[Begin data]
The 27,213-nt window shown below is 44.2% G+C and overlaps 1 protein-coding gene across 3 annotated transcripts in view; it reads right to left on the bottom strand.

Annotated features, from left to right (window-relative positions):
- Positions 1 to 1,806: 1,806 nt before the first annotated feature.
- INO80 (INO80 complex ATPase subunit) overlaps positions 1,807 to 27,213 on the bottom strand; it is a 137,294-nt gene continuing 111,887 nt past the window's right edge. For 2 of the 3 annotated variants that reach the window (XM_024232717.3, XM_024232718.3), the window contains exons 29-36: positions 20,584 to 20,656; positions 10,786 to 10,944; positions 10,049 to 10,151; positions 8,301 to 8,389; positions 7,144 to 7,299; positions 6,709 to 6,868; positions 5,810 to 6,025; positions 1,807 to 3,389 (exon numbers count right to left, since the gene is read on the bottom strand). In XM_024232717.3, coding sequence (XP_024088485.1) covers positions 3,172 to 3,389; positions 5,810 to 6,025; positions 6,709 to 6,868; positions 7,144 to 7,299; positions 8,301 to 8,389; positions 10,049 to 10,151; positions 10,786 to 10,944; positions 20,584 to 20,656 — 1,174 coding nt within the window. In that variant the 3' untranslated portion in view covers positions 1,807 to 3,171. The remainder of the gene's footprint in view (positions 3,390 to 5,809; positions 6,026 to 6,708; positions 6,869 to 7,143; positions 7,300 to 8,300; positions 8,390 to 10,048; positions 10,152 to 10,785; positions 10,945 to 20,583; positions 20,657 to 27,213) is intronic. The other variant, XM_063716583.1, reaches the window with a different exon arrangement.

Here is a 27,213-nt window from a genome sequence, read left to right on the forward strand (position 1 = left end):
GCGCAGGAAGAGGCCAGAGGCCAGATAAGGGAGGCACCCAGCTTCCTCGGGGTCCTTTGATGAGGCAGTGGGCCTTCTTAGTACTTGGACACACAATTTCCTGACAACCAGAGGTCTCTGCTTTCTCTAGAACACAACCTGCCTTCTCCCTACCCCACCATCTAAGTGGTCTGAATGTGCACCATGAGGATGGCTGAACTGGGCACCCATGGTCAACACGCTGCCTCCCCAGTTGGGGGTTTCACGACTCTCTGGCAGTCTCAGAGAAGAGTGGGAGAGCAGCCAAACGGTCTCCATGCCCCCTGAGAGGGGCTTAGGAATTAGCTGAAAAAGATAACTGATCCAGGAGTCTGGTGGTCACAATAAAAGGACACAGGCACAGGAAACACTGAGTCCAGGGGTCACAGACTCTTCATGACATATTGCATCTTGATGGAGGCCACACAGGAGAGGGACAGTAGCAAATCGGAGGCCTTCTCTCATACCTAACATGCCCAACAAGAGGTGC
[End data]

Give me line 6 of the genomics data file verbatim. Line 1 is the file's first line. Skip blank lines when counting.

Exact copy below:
GCGCAGGAAGAGGCCAGAGGCCAGATAAGGGAGGCACCCAGCTTCCTCGGGGTCCTTTGATGAGGCAGTGGGCCTTCTTAGTACTTGGACACACAATTTCCTGACAACCAGAGGTCTCTGCTTTCTCTAGAACACAACCTGCCTTCTCCCTACCCCACCATCTAAGTGGTCTGAATGTGCACCATGAGGATGGCTGAACTGGGCACCCATGGTCAACACGCTGCCTCCCCAGTTGGGGGTTTCACGACTCTCTGGCAGTCTCAGAGAAGAGTGGGAGAGCAGCCAAACGGTCTCCATGCCCCCTGAGAGGGGCTTAGGAATTAGCTGAAAAAGATAACTGATCCAGGAGTCTGGTGGTCACAATAAAAGGACACAGGCACAGGAAACACTGAGTCCAGGGGTCACAGACTCTTCATGACATATTGCATCTTGATGGAGGCCACACAGGAGAGGGACAGTAGCAAATCGGAGGCCTTCTCTCATACCTAACATGCCCAACAAGAGGTGC